Becky Says...

2000-07-22

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Sharing Thoughts

There's been much discussion in online journal circles this week about whether or not it's appropriate for journallers to ask readers to pay to read their journals. It all got started when one journaller put a donation button on a site, alongside an entry saying donations to defray the expenses incurred in privately running the site were voluntary. And the discussion has gone into side issues of whether or not banner ads on journal sites or journallers having wish lists at Amazon, etc., were appropriate. I haven't had much to say about it, even in private, because I hate to speak before I've thought. But now I have thought, and now I'm speaking.

I won't be donating to read anyone's site. It really doesn't matter to me that their cost in site maintenance is higher or lower than someone else's. It doesn't matter to me that their content is or isn't something someone might consider "worth paying for"---that's really subjective: just because something is popular doesn't mean it's what everyone wants to read. I won't pay for it for the same reason I don't send a friend a donation every time I get mail, nor would I accept one in return. Sharing thoughts is just that. And I won't ask for donations to this site, either.

I do see a difference in the use of donation buttons and the banner ads. Clicking on a banner is a benign act for me--on sites where there are banners, especially if there's a note asking me to click to help keep the site free, I'll usually go click, though as a visual thing I hate flashing banners. Costs me nothing, and sometimes the ads themselves are interesting and/or informative. If not, I have at least learned to avoid that company's ads! Also, I see this as my way of "thanking" the site host for giving me access to someone, in much the same way that I see paying my ISP and my phone company and the Postal Service is "thanking" those agencies for helping keep me in touch and sharing thoughts. My site host has asked that its users include host contact information on our pages, and I'm happy to do that. People who choose to pay for hosting, or who own their own servers, have made a choice of how to spend their money. They probably were not refused free service. (If they were, that's a whole different issue.)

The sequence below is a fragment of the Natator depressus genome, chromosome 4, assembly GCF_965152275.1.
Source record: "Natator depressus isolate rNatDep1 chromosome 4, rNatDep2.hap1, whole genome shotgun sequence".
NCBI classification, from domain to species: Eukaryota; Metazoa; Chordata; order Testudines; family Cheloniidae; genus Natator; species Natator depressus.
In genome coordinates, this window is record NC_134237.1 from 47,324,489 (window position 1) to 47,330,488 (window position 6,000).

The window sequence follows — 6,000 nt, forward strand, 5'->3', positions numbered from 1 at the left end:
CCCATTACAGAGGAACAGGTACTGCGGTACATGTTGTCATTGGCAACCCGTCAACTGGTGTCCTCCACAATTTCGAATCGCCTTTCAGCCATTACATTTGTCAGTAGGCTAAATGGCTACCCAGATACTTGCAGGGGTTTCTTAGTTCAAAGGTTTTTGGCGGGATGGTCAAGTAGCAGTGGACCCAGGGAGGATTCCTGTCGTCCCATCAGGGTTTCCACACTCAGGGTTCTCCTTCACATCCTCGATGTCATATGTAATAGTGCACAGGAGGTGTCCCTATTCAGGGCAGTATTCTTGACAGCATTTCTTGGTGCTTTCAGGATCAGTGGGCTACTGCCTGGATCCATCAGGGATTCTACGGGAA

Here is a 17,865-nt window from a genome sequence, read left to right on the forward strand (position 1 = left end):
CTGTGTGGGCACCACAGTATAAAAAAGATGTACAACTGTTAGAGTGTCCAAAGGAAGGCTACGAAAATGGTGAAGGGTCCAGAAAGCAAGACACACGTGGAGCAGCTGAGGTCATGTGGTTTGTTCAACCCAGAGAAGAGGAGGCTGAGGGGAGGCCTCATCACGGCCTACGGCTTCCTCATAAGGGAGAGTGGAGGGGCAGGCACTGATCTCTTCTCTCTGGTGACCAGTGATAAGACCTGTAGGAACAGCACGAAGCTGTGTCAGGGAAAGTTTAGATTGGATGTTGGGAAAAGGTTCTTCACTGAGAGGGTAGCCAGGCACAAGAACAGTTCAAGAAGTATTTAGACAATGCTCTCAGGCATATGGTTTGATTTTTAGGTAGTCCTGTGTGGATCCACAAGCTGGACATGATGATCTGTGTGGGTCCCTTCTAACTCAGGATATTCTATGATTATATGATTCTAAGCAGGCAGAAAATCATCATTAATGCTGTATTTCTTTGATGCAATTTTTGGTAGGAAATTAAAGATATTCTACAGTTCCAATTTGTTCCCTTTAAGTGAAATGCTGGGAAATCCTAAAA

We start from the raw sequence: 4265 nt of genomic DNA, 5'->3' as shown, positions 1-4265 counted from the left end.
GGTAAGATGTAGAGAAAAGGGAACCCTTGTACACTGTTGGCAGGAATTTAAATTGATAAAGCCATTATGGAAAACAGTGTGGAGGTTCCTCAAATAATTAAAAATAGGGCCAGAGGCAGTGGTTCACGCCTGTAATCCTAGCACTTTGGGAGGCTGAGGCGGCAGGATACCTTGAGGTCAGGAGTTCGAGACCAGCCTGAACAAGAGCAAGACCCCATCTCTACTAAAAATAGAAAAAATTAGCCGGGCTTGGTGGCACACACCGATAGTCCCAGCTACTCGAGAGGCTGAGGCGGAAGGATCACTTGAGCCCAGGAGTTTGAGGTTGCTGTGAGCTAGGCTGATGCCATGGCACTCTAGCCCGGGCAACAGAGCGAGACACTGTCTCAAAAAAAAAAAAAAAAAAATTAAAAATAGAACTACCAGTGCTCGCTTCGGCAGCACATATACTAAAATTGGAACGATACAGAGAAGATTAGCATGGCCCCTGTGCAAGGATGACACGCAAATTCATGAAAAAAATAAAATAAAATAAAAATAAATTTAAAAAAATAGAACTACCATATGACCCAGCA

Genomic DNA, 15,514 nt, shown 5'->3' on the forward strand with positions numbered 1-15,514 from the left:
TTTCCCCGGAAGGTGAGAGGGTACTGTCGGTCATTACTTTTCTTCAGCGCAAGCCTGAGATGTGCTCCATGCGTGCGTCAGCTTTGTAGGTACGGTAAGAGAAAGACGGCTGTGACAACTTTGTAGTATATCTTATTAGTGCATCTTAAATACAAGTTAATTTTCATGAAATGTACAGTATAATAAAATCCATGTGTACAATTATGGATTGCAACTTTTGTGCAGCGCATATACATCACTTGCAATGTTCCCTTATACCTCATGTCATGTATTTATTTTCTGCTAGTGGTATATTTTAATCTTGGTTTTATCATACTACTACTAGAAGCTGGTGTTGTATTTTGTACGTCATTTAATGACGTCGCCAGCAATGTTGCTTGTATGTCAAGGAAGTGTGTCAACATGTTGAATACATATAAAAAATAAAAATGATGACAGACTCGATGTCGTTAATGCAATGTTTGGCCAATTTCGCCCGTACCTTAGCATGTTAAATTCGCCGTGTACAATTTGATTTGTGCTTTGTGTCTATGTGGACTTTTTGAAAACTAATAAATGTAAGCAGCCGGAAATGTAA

If the question is why one would pay for a newspaper/magazine/ movie/live show but not for reading a journal, my answer is that I've "hired" those writers/performers/others involved to do the job of informing or entertaining me. Should some journallers write in other venues? Sure! Would I pay? Well, if a writer's insight is so profound, dog is so cute, or child so precocious that those things are salable to some other venue, then maybe I'll go "hire" them to tell me about it. In the same vein, if I've written something I think is worth selling, I'll try to do just that.

And as to journallers with wish lists: I see that as a whole different thing. It's a list of wishes. I've never felt that I was being asked to pay the writer by running over to Amazon and buying a gift. I have, however, gained some insight into other interests some of my favorite writers have, by looking at those lists.

Do I ever give something to online journallers? Yes, my respect and attention. Some I've written to, just to say I like their work. Sometimes I've sent notes of moral support to people going through a rough time. Sharing thoughts.

Those whose work I respect the most, I ask for the privilege of linking to from here so that I might possibly introduce them to someone new. (Note to those who've said yes but who have not yet been linked or whose mentions were brief: gimme time!) And when some of them have linked to me, I have been profoundly honored. But I see all of that as sharing thoughts.

That's what I want from people who read my entries: respect and attention. I will try to deserve both. It's lovely if you write me, because you want to share a thought. But don't send money.

Text copyright 2000 Becky